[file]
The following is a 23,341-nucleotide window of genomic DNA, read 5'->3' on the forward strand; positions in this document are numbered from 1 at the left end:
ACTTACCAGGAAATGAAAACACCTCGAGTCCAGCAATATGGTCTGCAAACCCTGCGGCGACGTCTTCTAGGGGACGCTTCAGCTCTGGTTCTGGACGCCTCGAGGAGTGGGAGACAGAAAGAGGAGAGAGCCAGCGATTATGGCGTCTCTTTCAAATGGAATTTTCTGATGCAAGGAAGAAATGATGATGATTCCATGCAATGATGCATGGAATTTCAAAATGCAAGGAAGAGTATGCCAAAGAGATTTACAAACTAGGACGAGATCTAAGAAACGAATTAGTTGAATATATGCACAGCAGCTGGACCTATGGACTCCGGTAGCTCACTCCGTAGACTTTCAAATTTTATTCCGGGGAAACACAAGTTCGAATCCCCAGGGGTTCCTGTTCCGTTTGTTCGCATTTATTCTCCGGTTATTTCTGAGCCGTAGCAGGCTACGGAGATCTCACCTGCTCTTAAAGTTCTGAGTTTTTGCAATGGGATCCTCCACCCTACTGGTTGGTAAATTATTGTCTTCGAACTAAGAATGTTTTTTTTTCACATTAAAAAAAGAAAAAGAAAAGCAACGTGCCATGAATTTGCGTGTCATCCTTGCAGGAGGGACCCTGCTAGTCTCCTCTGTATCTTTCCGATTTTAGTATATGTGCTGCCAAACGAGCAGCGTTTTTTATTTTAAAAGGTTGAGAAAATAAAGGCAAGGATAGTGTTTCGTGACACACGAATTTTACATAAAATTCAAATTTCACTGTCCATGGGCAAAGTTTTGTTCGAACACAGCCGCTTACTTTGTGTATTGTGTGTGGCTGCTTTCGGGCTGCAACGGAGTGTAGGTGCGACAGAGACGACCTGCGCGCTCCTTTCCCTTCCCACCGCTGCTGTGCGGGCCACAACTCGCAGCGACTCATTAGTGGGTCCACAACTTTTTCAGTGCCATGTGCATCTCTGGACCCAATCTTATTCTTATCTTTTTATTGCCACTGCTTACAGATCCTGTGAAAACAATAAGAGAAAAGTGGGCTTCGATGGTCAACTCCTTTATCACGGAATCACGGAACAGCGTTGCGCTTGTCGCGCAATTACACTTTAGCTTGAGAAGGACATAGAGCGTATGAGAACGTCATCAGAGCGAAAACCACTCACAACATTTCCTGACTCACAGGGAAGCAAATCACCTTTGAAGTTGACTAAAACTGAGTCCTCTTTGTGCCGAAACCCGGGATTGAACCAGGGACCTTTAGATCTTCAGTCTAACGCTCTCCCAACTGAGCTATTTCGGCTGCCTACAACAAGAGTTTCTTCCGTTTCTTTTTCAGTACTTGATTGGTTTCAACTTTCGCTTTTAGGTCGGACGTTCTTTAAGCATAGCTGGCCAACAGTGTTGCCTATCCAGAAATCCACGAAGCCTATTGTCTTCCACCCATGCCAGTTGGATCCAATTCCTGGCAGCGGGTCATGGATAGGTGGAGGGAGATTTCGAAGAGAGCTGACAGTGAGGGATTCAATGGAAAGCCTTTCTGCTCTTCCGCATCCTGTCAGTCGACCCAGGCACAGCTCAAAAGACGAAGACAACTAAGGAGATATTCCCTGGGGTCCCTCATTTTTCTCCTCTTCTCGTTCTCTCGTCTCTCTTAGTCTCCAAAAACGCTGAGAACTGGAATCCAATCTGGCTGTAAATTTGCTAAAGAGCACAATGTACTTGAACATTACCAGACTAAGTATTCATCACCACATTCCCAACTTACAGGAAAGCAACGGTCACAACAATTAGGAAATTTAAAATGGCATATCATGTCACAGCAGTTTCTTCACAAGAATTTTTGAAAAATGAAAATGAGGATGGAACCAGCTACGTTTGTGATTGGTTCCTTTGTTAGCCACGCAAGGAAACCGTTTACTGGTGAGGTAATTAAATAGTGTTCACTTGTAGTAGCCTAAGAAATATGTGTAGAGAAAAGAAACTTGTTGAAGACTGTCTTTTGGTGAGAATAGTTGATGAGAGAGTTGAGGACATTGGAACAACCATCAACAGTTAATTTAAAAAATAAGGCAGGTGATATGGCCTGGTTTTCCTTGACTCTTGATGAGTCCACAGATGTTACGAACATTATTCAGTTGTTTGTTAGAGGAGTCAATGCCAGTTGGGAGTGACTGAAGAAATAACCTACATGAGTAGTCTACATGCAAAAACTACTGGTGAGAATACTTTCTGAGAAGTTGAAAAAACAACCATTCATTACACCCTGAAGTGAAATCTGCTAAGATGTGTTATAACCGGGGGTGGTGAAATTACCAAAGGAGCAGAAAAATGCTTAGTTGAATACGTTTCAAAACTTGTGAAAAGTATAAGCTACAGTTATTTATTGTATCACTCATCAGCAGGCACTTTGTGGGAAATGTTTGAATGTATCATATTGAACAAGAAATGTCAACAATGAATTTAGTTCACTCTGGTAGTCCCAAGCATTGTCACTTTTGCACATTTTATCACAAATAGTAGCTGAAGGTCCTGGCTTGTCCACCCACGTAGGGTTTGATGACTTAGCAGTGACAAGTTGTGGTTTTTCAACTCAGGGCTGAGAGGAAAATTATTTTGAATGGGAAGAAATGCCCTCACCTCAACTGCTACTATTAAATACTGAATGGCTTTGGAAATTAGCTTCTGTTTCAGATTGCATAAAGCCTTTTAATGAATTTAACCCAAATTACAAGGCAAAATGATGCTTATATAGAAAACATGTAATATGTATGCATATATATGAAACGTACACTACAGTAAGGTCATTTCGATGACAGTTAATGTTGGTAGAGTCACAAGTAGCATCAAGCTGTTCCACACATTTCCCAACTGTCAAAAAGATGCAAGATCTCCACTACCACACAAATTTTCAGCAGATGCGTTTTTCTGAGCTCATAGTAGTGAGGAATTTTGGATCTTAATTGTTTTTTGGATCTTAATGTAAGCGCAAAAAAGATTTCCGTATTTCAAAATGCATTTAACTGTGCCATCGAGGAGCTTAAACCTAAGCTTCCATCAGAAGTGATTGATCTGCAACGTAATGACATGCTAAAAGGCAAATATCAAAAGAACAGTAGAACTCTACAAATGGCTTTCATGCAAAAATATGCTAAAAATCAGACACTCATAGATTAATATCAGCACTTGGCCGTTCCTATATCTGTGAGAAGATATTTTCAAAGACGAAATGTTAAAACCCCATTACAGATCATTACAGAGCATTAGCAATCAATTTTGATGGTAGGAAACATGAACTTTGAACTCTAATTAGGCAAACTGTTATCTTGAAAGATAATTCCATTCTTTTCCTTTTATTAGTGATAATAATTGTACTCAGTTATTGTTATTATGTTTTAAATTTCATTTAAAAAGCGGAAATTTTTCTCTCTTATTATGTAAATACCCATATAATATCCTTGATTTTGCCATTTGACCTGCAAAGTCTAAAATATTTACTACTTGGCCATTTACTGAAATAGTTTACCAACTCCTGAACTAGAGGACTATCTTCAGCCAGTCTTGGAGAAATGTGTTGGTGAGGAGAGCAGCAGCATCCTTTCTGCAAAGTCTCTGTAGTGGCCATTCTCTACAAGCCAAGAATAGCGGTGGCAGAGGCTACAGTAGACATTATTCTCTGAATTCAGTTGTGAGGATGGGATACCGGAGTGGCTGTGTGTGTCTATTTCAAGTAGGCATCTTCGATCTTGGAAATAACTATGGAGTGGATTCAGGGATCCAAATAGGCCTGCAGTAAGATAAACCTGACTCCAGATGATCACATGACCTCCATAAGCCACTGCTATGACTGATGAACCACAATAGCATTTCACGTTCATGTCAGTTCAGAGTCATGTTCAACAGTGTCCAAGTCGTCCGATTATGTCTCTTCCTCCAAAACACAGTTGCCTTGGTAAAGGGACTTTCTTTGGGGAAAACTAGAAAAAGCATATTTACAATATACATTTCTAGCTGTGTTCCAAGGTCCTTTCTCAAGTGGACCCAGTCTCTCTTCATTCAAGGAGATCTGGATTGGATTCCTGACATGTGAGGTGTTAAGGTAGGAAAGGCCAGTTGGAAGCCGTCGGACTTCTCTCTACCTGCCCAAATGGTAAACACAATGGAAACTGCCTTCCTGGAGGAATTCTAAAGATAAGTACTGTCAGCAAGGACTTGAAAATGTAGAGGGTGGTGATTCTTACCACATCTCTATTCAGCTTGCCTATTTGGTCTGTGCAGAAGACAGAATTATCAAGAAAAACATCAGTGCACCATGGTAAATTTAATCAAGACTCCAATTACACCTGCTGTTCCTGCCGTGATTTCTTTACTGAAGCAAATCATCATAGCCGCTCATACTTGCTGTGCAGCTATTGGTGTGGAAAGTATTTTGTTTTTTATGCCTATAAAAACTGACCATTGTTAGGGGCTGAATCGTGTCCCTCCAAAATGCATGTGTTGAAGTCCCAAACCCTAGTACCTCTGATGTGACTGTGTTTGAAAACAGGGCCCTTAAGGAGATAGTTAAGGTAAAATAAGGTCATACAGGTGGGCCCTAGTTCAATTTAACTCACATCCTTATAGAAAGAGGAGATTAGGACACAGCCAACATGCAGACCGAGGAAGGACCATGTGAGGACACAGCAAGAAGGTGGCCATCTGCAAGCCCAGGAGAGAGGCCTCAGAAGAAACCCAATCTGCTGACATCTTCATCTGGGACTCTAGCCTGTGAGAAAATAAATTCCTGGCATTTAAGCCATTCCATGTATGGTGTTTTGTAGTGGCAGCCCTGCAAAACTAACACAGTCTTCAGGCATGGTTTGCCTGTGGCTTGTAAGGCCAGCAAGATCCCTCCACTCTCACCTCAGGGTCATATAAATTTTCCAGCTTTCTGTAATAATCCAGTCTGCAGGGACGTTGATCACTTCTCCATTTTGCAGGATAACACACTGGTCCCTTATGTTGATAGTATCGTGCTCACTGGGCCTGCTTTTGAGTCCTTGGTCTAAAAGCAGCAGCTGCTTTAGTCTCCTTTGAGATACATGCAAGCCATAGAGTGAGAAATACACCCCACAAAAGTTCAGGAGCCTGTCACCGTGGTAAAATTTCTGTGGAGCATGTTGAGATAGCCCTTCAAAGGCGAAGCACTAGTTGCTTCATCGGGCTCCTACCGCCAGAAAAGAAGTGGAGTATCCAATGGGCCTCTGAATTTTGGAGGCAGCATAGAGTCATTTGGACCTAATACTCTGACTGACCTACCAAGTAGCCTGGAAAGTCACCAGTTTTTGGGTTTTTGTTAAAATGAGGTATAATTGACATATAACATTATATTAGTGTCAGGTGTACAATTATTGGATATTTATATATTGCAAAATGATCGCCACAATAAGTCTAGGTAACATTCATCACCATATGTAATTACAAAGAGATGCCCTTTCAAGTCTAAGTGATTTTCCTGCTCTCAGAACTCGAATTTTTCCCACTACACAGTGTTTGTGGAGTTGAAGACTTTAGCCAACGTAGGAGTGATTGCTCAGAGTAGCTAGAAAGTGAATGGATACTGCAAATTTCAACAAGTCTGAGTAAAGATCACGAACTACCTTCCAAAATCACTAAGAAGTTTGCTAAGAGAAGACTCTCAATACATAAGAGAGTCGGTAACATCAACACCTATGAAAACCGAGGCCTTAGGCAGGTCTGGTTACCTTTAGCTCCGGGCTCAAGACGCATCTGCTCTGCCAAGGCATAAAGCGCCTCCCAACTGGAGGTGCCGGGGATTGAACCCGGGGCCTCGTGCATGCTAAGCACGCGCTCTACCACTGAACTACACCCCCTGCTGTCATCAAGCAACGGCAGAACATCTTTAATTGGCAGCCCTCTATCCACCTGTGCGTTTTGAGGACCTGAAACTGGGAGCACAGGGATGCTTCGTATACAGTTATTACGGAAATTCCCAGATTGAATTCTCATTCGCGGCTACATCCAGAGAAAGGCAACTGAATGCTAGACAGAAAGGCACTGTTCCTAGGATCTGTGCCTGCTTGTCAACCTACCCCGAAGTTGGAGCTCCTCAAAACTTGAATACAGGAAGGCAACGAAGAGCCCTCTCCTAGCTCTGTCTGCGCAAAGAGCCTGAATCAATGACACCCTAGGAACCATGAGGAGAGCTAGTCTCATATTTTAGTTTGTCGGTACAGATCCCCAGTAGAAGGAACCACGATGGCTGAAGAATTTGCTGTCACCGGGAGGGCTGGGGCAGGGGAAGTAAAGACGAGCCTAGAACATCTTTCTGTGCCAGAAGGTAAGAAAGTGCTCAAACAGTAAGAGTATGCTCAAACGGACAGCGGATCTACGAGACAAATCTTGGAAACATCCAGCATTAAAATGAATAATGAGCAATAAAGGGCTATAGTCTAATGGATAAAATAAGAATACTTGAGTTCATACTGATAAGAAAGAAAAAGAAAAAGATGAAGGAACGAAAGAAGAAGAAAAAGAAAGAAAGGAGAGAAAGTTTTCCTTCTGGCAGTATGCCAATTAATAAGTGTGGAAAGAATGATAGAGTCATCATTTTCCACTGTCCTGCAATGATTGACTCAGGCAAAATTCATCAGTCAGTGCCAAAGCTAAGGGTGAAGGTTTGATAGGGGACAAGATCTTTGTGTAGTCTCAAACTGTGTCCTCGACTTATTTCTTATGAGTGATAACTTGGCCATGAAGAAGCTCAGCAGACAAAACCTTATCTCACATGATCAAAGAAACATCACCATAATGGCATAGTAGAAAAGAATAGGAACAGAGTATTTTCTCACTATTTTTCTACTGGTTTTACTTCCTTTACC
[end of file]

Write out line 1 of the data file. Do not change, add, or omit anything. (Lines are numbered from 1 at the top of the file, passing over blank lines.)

The following is a 23,341-nucleotide window of genomic DNA, read 5'->3' on the forward strand; positions in this document are numbered from 1 at the left end: